In February 1826, Edgar A. Poe registered at the University of Virginia. The young student made a rather brilliant record in his studies but also began to gamble heavily, lost and used his credit with local shopkeepers recklessly. At this young age the effects of his discovering alcohol were obviously devastating as he appears to have been a brilliant, but rather eccentric and decidedly nervous youth.
Another cause of tension at this period was the unhappy "progress" of his love affair with Sarah Elmira Royster. Her Parents were evidently aware of the fact that young Poe was no longer regarded as an heir by his foster-father John Allan. Consequently they brought pressure to break off the match. Not only were Poe's letters to his sweetheart confiscated, but Elmira was also forbidden to write and finally was sent away to be kept an eye on. In the meantime Mr. Allan was informed of the financial difficulties of his ward and his anger became so extreme that, upon the return of Poe to Richmond to spend the Christmas holidays of 1826, he informed his ward that would not return to the University.
The opening weeks of 1827 were spent in Richmond in the most strained relation between young Poe and Mr. Allan. Mr. Allan refused to pay any debts of ward, which seriously reduced the proud spirit of the youngster, and used the opportunity to insist on his reading law and abandoning all literary ambitions. On this affair they finally split. Seeing that his guardian would be willing to let him return home, Poe conceived the idea of entering the U.S. Military Academy West Point. His letters to his foster-father pleaded for him to come home and at the same time Mrs. Allan prayed to see her "dear boy" before she died. When John Allan finally sent for Edgar, it was too late. Mrs. Allan died before Poe arrived home, and despite her dying request not to be buried until her foster-son returned, her husband proceeded with the funeral. “When Poe arrived at the house a few hours later all that he loved most was in the ground. His agony at the grave is said to have been extreme.”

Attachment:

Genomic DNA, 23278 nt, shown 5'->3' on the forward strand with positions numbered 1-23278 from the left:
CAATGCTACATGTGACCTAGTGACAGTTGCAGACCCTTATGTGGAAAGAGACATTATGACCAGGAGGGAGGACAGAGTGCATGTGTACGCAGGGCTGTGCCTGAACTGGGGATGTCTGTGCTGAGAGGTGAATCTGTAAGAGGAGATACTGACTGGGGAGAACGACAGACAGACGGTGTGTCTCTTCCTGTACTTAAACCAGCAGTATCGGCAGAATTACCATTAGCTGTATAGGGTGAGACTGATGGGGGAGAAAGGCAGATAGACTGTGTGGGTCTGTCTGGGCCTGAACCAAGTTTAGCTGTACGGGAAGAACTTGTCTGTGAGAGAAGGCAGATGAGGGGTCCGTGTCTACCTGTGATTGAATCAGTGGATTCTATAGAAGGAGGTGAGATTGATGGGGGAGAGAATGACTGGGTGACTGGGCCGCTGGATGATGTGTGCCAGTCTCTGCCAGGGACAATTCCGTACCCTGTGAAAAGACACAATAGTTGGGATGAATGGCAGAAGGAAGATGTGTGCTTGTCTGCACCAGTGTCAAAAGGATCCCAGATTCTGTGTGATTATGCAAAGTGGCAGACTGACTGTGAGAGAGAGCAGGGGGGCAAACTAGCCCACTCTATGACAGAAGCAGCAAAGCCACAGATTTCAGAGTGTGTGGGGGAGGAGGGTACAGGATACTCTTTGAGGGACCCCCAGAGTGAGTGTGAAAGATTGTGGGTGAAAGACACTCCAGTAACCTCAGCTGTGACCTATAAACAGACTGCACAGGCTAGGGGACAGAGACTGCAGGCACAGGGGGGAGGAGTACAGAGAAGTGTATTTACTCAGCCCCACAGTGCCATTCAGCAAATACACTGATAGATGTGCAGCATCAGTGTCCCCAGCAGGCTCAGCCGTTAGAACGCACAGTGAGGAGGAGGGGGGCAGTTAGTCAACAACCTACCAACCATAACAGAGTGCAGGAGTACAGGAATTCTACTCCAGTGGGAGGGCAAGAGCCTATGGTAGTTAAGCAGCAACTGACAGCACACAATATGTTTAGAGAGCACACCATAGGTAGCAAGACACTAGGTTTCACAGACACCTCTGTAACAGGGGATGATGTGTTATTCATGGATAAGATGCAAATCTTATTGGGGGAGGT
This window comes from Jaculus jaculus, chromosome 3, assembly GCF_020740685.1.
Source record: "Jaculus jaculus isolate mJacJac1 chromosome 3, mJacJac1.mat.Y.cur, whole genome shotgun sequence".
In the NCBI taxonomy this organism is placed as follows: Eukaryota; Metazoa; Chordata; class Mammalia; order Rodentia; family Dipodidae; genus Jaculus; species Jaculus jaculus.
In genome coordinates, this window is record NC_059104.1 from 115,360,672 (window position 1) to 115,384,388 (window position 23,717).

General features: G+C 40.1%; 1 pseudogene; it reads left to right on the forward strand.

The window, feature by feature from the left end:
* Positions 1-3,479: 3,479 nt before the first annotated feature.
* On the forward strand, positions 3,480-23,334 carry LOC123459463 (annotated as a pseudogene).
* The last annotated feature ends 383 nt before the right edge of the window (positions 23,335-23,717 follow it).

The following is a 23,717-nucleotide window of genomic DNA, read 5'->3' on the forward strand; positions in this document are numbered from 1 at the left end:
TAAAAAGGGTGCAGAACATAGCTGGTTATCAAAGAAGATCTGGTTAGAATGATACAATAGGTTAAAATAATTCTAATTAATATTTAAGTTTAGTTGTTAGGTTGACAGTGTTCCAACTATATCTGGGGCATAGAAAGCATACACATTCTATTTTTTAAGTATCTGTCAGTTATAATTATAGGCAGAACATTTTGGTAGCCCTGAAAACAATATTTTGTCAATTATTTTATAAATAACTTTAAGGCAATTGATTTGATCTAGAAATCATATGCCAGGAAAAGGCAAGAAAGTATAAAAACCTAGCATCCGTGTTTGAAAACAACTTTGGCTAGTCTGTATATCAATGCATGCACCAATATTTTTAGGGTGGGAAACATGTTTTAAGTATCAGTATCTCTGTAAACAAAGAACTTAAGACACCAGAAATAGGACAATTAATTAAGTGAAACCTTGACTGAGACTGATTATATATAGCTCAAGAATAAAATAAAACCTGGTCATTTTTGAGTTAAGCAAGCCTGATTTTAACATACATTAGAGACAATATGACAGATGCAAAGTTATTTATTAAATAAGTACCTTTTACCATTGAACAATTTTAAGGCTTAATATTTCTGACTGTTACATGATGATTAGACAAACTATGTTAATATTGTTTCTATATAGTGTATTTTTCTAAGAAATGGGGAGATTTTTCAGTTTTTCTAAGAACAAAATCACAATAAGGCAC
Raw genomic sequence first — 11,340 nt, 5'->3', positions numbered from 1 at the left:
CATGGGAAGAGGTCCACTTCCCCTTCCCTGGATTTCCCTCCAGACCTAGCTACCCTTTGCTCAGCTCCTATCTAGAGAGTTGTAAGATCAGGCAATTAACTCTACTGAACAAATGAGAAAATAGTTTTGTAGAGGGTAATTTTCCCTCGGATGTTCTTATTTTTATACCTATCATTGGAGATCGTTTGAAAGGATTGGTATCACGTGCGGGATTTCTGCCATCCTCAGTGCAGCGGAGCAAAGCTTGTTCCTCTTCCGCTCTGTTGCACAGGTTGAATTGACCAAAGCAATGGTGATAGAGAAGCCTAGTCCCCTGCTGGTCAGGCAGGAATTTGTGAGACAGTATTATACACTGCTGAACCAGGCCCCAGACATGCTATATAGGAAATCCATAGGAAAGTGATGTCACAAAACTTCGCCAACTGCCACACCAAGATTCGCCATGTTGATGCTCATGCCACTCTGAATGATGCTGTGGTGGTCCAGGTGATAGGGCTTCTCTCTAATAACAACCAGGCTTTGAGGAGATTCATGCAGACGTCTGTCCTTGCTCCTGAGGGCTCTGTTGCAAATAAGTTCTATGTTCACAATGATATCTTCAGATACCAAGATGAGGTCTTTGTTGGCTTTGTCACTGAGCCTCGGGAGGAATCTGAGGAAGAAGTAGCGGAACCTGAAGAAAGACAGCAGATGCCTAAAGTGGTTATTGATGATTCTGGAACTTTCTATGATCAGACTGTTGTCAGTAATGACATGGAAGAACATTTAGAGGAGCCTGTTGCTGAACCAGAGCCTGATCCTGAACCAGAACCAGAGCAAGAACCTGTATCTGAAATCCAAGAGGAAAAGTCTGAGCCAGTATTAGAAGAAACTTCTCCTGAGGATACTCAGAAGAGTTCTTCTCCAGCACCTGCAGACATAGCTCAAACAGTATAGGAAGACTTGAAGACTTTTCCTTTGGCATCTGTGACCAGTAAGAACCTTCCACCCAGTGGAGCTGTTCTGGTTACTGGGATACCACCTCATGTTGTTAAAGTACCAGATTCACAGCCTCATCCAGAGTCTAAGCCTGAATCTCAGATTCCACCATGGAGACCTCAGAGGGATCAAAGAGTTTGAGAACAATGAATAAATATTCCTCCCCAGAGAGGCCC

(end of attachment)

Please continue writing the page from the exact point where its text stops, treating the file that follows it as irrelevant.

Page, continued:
After joining in U.S. Military Academy as an effort to reach his uncle’s respect in 1830, Poe had to realise that all hope of a reconciliation was in vain, so he forced his dismissal by deliberately breaking regulations.
In 1836 Poe married his cousin Virginia Following his marriage he worked as an editor for several magazines. After five years of suffering, Virginia died of tuberculosis in 1847 and Poe turned to alcohol to ease his despair.
In 1849, the poet became engaged to his youthful flame Sarah Elmira Royster but on the way to their wedding he stopped in Baltimore and was later found lying on the street in a horrible condition. He died in hospital four days later, cause of death unknown.5
3. Poe’s influence on literature
Edgar Allan Poe’s literary career began with poetry, where he influenced many writers. His poems are important examples for what can be done with language, as they show the calculated musical effects of language that were to characterise Poe’s poetry. His extraordinary manipulation of rhythm and sound is particularly evident in “ The Bells ” (1849):
Hear the sledges with the bells-- Silver bells --
What a world of merriment their melody foretells! How they tinkle, tinkle, tinkle,